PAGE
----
Few nations rely upon the ocean as much as Japan for livelihood, culture and transport. The seas have long played a vital role for the Japanese, helping to support the economic and social life of a nation that possesses few resources and little arable land, and sustain a population that has nearly tripled in the last century. Fish are a distinctive feature of the Japanese diet, constituting nearly half of all animal protein consumed – the highest rate in the world. The industry itself has provided an impetus for coastal community growth and national economic development over the past century, while fisheries have worked their way into Japanese culture and customs, serving as a dominant symbol in traditional arts and folklore.
This book explores the overarching rationale that motivated Japanese international fisheries policy throughout the post-war period until today, highlighting the importance of international fisheries to Japan and the stature this resource has occupied as a national interest. It provides a comparative view of Japanese foreign policy at various ocean conferences, treaty negotiations, bilateral diplomatic initiatives and other maritime relations that constitute ocean policy over half a century, and investigates the domestic constituents of national policy. Roger Smith argues that the rationale for international fisheries policy may be best viewed as deriving from Japan’s unique defence strategy for its national interests: comprehensive security. Encompassing non-military elements and most importantly defence of economic interests, Japan’s international fisheries policy provides an interesting case study of how comprehensive security is conceptualised and carried out.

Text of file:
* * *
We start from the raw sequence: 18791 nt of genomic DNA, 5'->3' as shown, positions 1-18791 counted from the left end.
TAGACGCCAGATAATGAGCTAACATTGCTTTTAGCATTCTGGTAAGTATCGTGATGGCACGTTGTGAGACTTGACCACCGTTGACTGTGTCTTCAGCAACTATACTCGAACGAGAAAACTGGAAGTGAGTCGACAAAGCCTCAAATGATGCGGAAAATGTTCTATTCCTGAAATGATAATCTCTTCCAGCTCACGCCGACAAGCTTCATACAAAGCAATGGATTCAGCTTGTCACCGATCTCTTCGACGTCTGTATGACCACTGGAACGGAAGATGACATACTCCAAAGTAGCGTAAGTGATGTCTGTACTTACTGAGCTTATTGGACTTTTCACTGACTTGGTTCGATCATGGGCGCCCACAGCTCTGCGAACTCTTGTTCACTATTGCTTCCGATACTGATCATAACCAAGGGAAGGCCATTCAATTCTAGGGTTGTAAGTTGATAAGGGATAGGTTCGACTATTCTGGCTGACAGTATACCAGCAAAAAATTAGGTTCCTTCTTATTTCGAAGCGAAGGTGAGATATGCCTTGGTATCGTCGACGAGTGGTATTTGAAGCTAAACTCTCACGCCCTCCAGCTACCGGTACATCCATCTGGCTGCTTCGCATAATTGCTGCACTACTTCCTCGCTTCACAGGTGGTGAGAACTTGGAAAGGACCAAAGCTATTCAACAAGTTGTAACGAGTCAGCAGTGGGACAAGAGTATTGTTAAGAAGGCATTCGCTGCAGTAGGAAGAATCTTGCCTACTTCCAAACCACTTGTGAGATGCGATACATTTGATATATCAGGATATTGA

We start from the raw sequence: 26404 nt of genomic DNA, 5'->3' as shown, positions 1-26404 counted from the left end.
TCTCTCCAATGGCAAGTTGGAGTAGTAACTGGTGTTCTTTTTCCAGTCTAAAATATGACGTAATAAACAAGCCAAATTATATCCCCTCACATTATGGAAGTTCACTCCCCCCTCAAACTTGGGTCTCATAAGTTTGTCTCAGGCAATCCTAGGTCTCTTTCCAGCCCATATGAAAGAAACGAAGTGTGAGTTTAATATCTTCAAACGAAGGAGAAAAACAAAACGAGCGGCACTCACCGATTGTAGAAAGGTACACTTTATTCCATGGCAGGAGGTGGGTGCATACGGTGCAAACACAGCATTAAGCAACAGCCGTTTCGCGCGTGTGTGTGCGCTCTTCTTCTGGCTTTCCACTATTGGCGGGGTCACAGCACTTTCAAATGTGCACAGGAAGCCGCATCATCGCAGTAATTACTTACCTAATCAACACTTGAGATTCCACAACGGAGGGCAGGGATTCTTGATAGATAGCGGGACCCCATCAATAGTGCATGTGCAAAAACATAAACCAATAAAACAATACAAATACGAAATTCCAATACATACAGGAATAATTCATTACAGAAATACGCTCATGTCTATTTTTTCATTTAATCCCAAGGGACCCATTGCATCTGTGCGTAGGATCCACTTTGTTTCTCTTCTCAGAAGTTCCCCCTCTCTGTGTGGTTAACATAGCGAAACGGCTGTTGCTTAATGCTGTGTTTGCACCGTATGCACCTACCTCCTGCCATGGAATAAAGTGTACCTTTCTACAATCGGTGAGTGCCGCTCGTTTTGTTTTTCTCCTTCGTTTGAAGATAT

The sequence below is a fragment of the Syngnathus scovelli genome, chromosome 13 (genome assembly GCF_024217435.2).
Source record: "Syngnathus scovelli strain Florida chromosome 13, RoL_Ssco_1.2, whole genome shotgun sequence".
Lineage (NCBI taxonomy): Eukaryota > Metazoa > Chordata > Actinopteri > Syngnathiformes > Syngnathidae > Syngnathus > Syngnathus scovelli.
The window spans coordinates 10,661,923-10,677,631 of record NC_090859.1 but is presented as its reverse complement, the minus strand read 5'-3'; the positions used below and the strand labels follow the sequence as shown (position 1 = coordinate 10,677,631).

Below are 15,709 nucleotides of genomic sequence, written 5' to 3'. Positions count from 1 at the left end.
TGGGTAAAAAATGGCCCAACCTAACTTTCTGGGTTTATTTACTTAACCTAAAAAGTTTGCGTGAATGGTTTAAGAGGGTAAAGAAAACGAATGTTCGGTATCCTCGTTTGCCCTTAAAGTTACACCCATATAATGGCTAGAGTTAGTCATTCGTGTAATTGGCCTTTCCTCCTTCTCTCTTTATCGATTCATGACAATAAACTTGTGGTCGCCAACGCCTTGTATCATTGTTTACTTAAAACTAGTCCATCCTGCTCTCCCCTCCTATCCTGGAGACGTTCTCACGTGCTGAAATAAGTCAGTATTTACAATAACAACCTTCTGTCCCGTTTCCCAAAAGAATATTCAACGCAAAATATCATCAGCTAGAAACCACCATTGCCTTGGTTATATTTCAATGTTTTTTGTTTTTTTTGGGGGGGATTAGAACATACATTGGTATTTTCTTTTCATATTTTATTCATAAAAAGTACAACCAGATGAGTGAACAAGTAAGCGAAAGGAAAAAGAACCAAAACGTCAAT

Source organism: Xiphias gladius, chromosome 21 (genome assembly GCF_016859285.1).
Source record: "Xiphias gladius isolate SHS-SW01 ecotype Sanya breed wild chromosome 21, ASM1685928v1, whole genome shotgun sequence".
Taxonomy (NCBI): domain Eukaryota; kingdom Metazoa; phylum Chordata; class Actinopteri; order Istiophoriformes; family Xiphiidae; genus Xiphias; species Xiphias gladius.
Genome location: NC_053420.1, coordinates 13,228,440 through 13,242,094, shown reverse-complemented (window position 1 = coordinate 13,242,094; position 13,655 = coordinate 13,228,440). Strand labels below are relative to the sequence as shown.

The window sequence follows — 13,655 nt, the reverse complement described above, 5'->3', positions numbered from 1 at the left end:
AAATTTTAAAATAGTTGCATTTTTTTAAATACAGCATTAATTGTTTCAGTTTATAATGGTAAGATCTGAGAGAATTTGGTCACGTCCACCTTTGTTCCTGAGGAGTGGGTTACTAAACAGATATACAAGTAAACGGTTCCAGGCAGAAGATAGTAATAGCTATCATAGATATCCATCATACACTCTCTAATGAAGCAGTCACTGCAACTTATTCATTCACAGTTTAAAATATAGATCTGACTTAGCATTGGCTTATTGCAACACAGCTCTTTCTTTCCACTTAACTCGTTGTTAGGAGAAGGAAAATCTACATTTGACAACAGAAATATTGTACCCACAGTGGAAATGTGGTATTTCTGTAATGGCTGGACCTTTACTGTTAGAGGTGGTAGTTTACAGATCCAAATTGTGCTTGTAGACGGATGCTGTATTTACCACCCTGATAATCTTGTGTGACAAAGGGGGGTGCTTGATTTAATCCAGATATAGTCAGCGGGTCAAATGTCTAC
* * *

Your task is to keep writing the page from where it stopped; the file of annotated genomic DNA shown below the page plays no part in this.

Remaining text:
Taking a broad view of Japan’s international fisheries policies from 1945 to the present, this book highlights the key trends in policy motives and means throughout the post-war period. As such, it will be of great interest to students and scholars of Japanese studies, international and environmental law, resource management and international relations, as well as to policy makers working in the field.